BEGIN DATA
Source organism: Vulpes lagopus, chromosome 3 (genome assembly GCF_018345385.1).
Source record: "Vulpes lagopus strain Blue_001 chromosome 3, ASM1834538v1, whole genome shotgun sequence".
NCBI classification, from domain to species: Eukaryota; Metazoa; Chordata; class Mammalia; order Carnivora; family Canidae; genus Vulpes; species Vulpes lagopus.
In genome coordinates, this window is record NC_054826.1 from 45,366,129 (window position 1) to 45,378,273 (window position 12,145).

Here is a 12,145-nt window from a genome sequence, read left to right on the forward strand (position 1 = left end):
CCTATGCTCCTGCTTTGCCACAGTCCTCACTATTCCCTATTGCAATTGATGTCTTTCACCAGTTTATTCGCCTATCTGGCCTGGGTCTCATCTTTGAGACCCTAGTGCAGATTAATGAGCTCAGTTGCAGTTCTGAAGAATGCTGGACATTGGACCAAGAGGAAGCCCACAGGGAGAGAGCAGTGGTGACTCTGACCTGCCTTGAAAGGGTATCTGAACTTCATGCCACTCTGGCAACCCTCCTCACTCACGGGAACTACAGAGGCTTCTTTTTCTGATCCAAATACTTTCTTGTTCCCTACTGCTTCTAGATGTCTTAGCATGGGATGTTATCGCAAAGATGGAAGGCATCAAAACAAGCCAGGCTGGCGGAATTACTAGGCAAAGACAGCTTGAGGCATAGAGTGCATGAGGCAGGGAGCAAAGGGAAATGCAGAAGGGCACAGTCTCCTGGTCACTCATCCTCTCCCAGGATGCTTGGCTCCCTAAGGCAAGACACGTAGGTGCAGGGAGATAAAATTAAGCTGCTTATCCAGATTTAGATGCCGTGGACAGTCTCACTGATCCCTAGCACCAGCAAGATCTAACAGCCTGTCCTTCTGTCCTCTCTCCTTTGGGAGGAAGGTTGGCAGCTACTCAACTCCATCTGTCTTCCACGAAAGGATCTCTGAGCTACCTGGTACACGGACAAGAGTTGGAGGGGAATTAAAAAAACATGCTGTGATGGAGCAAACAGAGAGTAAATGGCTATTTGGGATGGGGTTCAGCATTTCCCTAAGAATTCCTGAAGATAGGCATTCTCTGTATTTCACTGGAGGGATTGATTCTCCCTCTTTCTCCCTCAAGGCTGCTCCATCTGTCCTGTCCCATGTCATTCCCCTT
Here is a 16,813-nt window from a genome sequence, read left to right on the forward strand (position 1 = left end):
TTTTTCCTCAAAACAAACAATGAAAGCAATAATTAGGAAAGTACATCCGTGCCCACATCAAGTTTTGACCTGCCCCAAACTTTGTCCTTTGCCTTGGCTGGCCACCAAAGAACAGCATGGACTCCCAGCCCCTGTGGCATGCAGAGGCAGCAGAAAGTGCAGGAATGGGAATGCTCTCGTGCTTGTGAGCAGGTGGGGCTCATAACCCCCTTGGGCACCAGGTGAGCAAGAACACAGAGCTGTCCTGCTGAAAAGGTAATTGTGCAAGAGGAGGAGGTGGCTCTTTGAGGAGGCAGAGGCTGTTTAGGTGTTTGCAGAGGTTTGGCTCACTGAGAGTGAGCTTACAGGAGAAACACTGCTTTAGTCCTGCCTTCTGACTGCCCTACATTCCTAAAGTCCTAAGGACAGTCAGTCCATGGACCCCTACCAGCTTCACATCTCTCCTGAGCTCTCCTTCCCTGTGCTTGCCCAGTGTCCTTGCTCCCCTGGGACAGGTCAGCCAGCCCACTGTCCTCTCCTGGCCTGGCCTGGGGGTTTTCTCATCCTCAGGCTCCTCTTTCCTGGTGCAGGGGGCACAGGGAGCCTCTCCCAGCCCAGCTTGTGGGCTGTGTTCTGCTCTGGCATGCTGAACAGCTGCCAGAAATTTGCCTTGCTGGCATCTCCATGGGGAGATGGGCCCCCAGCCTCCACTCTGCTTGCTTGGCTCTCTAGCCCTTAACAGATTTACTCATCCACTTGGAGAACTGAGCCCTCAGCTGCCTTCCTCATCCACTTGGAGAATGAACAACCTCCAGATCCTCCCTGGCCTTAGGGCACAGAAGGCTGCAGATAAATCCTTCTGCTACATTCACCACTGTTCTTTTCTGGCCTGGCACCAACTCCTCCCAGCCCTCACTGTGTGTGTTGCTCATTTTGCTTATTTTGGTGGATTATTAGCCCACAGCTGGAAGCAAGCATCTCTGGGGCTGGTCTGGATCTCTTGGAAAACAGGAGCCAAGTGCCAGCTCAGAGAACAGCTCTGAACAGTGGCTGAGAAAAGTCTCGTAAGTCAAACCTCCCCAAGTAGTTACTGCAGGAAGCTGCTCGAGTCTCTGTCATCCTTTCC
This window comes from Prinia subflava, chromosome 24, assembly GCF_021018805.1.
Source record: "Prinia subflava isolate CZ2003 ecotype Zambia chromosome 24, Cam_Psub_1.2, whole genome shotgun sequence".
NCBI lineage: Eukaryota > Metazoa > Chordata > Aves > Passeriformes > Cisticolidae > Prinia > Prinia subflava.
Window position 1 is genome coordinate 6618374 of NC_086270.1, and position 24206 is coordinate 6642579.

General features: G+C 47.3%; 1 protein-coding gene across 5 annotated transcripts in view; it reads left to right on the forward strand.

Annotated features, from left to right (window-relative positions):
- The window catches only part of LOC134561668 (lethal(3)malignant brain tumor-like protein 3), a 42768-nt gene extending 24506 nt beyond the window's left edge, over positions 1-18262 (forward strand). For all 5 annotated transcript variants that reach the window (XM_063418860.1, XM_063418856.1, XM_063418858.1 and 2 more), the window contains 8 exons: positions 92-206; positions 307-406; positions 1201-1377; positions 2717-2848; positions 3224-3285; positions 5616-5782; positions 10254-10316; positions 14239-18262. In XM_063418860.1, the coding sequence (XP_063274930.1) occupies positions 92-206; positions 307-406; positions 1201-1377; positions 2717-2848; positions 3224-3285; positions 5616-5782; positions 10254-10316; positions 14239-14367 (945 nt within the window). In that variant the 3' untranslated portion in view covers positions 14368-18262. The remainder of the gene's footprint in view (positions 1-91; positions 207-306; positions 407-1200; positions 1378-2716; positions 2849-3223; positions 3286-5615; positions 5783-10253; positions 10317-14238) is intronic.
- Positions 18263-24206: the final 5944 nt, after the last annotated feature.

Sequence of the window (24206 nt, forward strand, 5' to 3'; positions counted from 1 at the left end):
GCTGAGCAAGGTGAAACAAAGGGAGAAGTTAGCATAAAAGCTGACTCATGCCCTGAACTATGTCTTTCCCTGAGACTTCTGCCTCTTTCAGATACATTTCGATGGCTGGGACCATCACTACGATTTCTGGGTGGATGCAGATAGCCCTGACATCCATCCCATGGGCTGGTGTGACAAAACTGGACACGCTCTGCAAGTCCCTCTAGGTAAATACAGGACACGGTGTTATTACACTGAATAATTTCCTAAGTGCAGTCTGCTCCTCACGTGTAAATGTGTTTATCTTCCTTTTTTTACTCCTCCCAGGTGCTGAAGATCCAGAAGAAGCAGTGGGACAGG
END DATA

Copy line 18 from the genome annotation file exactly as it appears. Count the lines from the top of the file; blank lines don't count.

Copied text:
GCTGAGCAAGGTGAAACAAAGGGAGAAGTTAGCATAAAAGCTGACTCATGCCCTGAACTATGTCTTTCCCTGAGACTTCTGCCTCTTTCAGATACATTTCGATGGCTGGGACCATCACTACGATTTCTGGGTGGATGCAGATAGCCCTGACATCCATCCCATGGGCTGGTGTGACAAAACTGGACACGCTCTGCAAGTCCCTCTAGGTAAATACAGGACACGGTGTTATTACACTGAATAATTTCCTAAGTGCAGTCTGCTCCTCACGTGTAAATGTGTTTATCTTCCTTTTTTTACTCCTCCCAGGTGCTGAAGATCCAGAAGAAGCAGTGGGACAGG